Whether they love him or loathe him, most Indians are likely to set aside New Year festivities at 7.30PM on December 31 and switch on the TV when Prime Minister Narendra Modi is expected to address the nation.

 

The speech is Modi’s first after he announced the demonetisation of ₹500 and ₹1,000 notes on November 8 and comes a day after the end of the 50-day period that the PM had sought from citizens to endure hardships related to the note ban. The speech is significant both politically and economically.

 

Politically, the BJP will be looking for the PM to retake the national narrative ahead of crucial state elections in 2017, including the mother of all poll battles: Uttar Pradesh. He will also be looking to contain the opposition, following the washout of the winter session of Parliament. The speech affirms Modi’s unique method — of bypassing the press and opposition and directly communicating with the people.

 

Economically, the continuing scarcity of cash in several parts of the country and resultant shock on sectors of the economy is a concern the government cannot ignore. The seemingly mixed results in the war on black money make it incumbent on the government to undertake further “tough” measures.

 

As the Prime Minister holds his cards close to his chest (as he always has), we try to present a primer on what we expect him to say during his speech on December 31:

 

Salve for exasperated consumers: The PM could announce incentives for consumers including cuts in income taxes. The PM had set the ball rolling on Christmas when he announced two schemes to promote digital transactions. There are expectations in some quarters that the daily ATM withdrawal limit could be raised to ₹4,000, though logistical constraints could play a spoiler. A wild fantasy that is still reported by sections of the press is that a portion of the tax windfall from demonetisation penalties could be transferred to the poorest account holders under the Jan Dhan Yojana.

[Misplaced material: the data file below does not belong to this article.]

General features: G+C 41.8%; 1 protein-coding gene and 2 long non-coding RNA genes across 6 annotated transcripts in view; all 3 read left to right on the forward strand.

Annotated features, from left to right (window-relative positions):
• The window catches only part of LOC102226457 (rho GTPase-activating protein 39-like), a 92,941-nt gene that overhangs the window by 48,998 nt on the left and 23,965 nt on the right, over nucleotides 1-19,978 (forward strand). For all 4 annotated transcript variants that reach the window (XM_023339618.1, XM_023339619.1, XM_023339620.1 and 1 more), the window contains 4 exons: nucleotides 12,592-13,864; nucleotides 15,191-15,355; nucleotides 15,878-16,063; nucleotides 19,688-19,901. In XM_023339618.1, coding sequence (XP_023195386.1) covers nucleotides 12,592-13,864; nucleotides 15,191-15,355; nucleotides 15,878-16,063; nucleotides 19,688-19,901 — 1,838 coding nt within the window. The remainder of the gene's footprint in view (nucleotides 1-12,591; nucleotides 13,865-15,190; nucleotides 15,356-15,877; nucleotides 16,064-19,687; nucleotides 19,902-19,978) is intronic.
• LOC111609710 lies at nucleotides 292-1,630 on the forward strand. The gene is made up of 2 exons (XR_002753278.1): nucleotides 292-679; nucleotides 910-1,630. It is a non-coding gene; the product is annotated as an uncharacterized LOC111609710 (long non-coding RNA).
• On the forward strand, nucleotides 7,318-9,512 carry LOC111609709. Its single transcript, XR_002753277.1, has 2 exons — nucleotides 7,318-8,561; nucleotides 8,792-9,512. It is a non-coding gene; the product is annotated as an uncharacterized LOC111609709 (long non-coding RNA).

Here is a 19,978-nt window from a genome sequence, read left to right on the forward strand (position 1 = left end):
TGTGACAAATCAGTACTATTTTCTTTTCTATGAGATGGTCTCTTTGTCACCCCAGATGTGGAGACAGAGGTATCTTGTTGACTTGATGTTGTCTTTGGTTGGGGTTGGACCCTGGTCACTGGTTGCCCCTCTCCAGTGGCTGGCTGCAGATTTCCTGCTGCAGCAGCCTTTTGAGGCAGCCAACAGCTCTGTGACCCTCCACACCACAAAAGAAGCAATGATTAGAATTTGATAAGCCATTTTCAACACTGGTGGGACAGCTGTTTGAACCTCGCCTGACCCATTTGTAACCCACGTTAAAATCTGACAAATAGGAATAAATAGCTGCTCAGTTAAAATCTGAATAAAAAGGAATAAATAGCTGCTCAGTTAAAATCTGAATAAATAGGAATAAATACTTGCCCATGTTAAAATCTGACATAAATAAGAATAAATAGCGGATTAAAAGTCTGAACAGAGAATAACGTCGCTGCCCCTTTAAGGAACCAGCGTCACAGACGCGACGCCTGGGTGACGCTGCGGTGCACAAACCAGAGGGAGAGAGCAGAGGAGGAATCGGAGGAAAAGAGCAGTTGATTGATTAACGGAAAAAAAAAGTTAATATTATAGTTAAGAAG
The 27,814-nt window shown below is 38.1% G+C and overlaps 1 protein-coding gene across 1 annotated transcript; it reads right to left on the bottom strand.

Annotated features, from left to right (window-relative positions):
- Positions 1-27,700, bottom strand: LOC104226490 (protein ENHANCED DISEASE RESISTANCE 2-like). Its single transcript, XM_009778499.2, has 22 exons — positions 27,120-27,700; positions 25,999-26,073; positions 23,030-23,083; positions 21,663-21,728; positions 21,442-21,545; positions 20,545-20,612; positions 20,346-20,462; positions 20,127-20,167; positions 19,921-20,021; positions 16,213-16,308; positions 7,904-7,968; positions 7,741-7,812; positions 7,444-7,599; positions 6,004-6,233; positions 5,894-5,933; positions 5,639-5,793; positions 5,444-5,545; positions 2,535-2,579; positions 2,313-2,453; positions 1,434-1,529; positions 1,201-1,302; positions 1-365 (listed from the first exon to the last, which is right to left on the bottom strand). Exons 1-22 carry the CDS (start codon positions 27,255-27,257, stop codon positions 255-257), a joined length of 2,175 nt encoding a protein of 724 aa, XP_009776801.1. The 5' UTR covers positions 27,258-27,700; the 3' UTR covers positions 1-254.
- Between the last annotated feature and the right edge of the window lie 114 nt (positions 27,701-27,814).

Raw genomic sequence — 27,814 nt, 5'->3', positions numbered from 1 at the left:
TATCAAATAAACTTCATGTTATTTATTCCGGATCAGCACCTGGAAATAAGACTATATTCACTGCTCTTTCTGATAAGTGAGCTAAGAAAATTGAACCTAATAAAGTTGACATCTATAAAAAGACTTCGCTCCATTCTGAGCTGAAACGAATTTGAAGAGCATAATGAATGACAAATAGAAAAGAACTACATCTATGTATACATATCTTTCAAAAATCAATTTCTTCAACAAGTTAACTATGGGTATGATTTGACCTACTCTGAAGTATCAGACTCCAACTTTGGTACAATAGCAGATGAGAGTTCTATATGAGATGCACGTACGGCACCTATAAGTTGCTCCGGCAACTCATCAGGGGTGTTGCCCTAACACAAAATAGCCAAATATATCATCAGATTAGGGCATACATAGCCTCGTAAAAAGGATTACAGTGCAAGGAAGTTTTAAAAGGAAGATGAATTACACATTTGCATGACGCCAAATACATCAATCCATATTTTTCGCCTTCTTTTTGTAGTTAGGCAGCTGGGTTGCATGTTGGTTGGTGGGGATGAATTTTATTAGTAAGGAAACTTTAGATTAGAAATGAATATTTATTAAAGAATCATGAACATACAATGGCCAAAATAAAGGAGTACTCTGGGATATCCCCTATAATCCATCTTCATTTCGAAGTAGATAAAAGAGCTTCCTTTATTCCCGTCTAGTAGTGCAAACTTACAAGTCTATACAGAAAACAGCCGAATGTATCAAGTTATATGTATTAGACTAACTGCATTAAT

Sops for parched sectors: Businesses and employees in the small and medium-sized and unorganised sectors can look forward to some good news given that they have been hit hard by demonetisation. An Economic Times report suggested special treatment for sectors such as consumer durables, construction, textiles, vegetable growers and traders. The sops could take the form of subsidies, tax cuts and loan benefits.

 

“I’m still the tough guy”: Despite negative publicity in recent weeks, the Prime Minister has never backed down from declaring that further tough measures to curb black money and corruption are in the offing. The government has dropped hints that it could crack down on benami properties next, which Asianet Newsable had recently reported. Other measures could include tightening of banking regulations and standardising on the Aadhaar card as a prerequisite for transactions.

 

Err, sorry, don’t expect much: Given political calculations concerning the coming elections in Uttar Pradesh, the Prime Minister could decide to announce big-ticket sops on January 2, when he is scheduled to hold a rally in Lucknow. The Prime Minister could also just play safe, mouthing niceties for the New Year, and leave major economic announcements to Arun Jaitley during the budget.